Some of my pupils must be sick of hearing me ask this recently...
Here's a different question: what does a key signature tell us? "It tells us what key a piece is in", or "It tells us what our key note is". Right? Well, yes and no. Each key signature corresponds to one major and one minor key, that much is correct.
But what if a piece isn't in a major or minor key? Greensleeves, Scarborough Fair, What Shall We Do With The Drunken Sailor - none of them quite follow the right patterns. If we write out Scarborough Fair with a home note of D, we find ourselves not using any accidentals at all, and a key signature of no sharps or flats works just fine. (Owners of Fiddle Time Scales 2 can check this out.) The tune isn't in C major, nor A minor, so what's going on?
What does a key signature really tell us?
Key signatures tell us where the semitones are.
The sheet below shows all the different modes, according to their common modern definitions. (The Wikipedia article also goes into some detail regarding historical definitions, too.) The 'Ionian mode', the second one down, is familiar as a major scale. By altering one note by a semitone, we can shift up or down the page to the next mode.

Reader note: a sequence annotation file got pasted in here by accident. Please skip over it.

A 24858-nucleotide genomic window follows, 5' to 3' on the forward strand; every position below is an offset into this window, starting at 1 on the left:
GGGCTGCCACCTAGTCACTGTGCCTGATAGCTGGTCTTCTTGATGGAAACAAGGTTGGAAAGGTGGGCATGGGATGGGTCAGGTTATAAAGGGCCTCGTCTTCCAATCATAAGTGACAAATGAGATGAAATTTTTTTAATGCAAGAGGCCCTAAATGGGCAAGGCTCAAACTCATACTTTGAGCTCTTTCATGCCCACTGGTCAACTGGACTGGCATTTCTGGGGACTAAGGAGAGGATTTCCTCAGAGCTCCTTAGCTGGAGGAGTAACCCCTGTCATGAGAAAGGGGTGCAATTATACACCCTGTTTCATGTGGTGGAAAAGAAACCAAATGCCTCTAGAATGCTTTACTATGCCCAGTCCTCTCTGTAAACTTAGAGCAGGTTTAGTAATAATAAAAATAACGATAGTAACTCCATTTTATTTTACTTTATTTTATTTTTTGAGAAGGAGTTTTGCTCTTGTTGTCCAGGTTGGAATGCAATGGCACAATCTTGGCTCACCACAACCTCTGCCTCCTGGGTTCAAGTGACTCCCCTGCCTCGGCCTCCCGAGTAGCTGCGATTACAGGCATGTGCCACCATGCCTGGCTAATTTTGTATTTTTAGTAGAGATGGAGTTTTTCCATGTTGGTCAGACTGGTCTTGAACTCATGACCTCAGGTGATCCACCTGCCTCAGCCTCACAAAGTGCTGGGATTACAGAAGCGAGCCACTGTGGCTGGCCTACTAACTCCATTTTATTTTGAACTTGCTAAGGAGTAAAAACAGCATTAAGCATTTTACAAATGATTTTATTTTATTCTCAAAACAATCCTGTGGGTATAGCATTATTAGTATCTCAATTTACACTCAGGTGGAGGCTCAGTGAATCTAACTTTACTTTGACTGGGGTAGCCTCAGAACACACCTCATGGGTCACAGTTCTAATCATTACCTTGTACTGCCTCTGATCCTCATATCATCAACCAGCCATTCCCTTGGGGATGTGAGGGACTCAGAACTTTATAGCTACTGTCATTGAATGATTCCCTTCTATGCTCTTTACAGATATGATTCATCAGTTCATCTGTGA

Now look at the key signatures. These are all scales on D, but they've all got different key signatures. So in this situation, the key signature isn't telling us our home note, but between which notes the semitone are to be placed. Try working through these scales, and aim to really feel the shifting semitones affecting the character of the modes, in the way they give individual notes a certain 'gravity' towards their neighbours.
(I owe a debt to David Fallows, my professor when I was at university, for setting me thinking along these lines. He pointed out that in medieval music notation, the real function of the movable clefs isn't to tell us which note is on which line, but to tell us where the semitones lie. Thankfully we don't have to worry about anything other than the treble clef with the modern violin!)